If you fail to pay the minimum due or miss your due date, you’ll be considered late on your payment. While your credit generally won’t be affected by a payment that’s less than 30 days late, you may be charged a late fee.

You can potentially be charged up to $27 the first time you’re late and up to $38 for any additional late payments you make within the next six billing cycles. You may also trigger a penalty interest rate, which could be as high as 29.99%.

Potential impact on your credit scores

Being 30 or more days late is typically considered a late payment. At the 30-day mark, most credit card companies will report your delinquency to the major consumer credit bureaus.

Since your payment history is among the most heavily weighted factors in your credit scores — typically making up about 35% — you may see a significant impact to your scores, and the record of your delinquency will show on your reports for seven years.

Playing it safe

For all the reasons listed above, it’s crucial to know your monthly due date and the minimum amount due. Setting a calendar reminder for yourself or setting up automatic bill pay can help you avoid taking an unnecessary hit to your credit.

Planning to make your payment a couple of days before the due date is also a great way to make sure that you have time to address a problem if your payment doesn’t go through as planned.

Pay your full balance each month

In credit card lingo, the term “balance” refers to the amount of money you owe at any given time. Some people believe that carrying a balance over from one month to the next can help your credit, but that’s actually a myth.

Neale Godfrey, financial expert and CEO of Children’s Financial Network Inc., advises paying your credit card bills in full each month.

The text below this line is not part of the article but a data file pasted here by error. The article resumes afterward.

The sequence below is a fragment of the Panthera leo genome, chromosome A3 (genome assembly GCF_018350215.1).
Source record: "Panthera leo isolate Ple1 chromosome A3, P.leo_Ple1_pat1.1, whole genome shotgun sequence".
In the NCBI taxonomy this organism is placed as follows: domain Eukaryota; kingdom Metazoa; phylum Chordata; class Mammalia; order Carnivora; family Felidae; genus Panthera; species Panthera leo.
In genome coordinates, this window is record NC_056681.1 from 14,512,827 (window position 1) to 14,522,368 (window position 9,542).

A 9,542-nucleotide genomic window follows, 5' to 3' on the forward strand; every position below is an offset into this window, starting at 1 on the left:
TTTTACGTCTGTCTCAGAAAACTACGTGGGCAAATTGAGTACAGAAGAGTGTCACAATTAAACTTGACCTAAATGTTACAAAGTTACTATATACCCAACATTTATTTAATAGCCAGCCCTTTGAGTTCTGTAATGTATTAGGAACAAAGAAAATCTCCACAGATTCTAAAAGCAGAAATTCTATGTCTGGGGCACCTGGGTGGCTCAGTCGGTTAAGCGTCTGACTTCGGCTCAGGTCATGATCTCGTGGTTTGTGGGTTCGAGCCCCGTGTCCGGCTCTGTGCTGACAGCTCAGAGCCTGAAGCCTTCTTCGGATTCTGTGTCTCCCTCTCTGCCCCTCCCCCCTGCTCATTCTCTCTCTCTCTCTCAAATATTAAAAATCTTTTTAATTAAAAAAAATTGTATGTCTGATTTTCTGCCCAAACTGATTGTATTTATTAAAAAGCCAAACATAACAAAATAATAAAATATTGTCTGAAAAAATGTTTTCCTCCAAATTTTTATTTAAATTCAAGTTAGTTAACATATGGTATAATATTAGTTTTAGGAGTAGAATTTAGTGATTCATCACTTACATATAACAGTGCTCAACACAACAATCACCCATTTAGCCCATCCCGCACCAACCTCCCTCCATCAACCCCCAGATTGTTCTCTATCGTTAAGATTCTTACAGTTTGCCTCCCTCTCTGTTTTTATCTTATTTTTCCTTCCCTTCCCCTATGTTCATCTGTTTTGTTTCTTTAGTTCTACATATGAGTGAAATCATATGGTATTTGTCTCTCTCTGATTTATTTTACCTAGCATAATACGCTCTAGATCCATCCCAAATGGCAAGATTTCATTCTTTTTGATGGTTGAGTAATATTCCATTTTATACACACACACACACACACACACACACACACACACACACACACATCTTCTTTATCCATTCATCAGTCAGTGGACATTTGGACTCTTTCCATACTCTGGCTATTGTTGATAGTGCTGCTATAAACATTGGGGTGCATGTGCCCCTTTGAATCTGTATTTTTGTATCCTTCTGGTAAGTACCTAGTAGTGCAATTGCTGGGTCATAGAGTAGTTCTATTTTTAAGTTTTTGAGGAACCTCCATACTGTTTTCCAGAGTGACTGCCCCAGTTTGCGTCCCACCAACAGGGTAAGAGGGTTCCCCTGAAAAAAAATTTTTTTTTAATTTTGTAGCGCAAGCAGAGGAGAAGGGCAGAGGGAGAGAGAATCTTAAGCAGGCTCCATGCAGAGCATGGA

“Do not carry a balance and don’t spend to the limit of your credit line,” she says. According to Godfrey, “overspending and carrying a balance” is the most common pitfall for new credit card users.

Here’s why paying off your full balance every month is a good idea:

To avoid paying more in interest

Paying your full monthly balance helps you avoid unnecessary interest. It’s as simple as that.

When you carry a balance past your payment due date, the amount you owe accumulates interest. If you pay off your full balance instead, you can avoid throwing money away on these interest charges.

To build your credit

Carrying high balances on your credit cards can potentially hurt your credit scores. A major factor in your scores is your credit utilization ratio, which is the percentage of your total available credit that you’re using at any given time.

Say you have just two credit cards — one with a credit limit of $2,000 and the other with a limit of $1,000. Your total available credit is $3,000. If your total balance on those cards is $1,500, then you’re using half of your available credit. In other words, you have a credit utilization ratio of 50%.

In order to avoid hurting your credit scores, try not to let your overall credit utilization ratio go above 30%. So if you have a $3,000 limit, you’d want to avoid owing more than $1,000 at any given time.